- Published: Thursday, 06 June 2019 10:36
Exploring new terrain at the Yankee Springs Trail Run
You plan for an ultra marathon, but there are always unknowns and unexpecteds that cause you to adjust plans.
At Yankee Springs State Park in southwestern Michigan this past weekend, unexpecteds were abundant, making for challenging race through the beautiful backwoods of southwestern Michigan. The Yankee Springs Trail Run is put on by Switchback Endurance and includes a 10K, marathon, night half marathon and the double marathon. I did the double, which is four half-marathon-distance loops along single-track trail switching back and forth between beach sand and rich black dirt. I wouldn’t have noticed the trail composition so much if it weren’t for the rain, but more on that later.
My challenges with the unexpected started before I even got on the trail. I looked at the map a couple weeks before the race and decided a campground that ran along the course would be a good place to set up for the weekend. With my campsite right next to the trail, my pickup truck could be a fifth aid station. I was setting myself up for success, no doubt. All I had to do when I got up on race-day morning was walk the two or so miles up the trail to the start-finish, register and wait for the 8 a.m. start. But when I woke on race day, I started thinking that maybe driving to the start was a better decision and an extra aid station was not the best choice. So I packed up camp, hopped in the truck and drove to the start.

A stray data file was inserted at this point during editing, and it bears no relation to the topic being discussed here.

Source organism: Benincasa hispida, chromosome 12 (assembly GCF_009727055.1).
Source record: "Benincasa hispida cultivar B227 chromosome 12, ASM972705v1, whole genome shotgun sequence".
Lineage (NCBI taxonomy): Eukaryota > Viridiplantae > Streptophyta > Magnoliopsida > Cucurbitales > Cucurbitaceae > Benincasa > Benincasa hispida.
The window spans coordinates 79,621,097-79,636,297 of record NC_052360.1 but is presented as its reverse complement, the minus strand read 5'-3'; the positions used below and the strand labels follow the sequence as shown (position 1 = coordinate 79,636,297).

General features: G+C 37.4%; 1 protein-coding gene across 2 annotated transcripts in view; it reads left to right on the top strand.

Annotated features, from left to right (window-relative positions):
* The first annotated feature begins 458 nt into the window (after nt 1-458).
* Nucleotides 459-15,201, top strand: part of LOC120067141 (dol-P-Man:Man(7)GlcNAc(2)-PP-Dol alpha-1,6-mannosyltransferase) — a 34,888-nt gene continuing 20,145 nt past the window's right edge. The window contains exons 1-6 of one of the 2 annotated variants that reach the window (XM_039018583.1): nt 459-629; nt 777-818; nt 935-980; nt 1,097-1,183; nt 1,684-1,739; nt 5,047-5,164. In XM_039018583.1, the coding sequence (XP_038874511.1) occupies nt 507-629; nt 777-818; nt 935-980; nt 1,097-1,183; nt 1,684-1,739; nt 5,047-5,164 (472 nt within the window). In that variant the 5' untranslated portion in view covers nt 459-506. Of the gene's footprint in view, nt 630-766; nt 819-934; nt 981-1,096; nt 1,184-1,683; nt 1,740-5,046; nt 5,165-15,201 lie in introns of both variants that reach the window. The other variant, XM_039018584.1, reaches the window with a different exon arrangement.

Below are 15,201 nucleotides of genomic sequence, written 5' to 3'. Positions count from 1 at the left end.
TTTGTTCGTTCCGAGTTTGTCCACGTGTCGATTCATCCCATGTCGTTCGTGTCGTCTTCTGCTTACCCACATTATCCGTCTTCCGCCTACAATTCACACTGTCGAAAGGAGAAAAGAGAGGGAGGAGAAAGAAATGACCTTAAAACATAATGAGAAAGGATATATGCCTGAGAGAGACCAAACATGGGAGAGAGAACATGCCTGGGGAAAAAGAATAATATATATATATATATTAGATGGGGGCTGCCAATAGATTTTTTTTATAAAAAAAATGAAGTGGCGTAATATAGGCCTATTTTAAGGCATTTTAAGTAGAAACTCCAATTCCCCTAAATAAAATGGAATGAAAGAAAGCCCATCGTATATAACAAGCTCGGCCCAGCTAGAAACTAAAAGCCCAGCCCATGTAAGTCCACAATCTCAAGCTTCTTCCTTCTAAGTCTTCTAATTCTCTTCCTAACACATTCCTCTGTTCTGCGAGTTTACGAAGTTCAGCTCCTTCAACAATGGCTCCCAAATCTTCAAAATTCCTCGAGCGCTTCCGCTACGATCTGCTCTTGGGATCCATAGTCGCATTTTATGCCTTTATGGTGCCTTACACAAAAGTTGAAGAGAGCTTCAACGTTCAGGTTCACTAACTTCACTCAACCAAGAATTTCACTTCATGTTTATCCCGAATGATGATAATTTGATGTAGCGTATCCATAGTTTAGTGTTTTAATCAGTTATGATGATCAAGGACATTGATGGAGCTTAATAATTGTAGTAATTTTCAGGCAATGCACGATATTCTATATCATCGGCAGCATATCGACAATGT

While planning in the weeks leading up to the race, I decided to use the first loop to gauge where I could make time and where I needed to hold back. The map showed most of the elevation change in the second half of the loop. I ran Kettle Moraine 100 three times - DNFing twice and finishing one - so I knew what hills in that part of the country looked and felt like, and could inflict on unsuspecting runners. They were short, choppy and many, and I expected the same at Yankee Springs. I was wrong.
When I reached the second half of my first loop, I was surprised to find few hills. But even with the seemingly flat terrain, I was not moving any faster. In fact, I was tiring. Then it hit me. I looked down the trail and noticed the earth gradually sloping up. It was the same amount of climb as Kettle, just over a longer stretch. So all the training for steep, choppy hills wasn’t going to help me on this gradual incline-decline situation. I faced a new challenge. If I run all the gradual inclines, I would eventually bonk. If I walked every time I saw a slight upgrade, I would lose time. So, I found a middle ground in running the first half of these inclines and walking the second half. The new strategy took getting used to and it’s tough to tell if it paid off because there were plenty more unexpecteds to factor in.
The weather wasn’t one of the unexpecteds. I knew that rain would be part of the event. Like Kettle the two years prior, thunder and lightening kept the downpours company. Since I was expecting this and since I experienced chafe-fest 2017 at Kettle, I was prepared. I had a change of clothes and plenty of lube to keep everything dry and slippery. What I didn’t expect was a fall that nearly ended my day.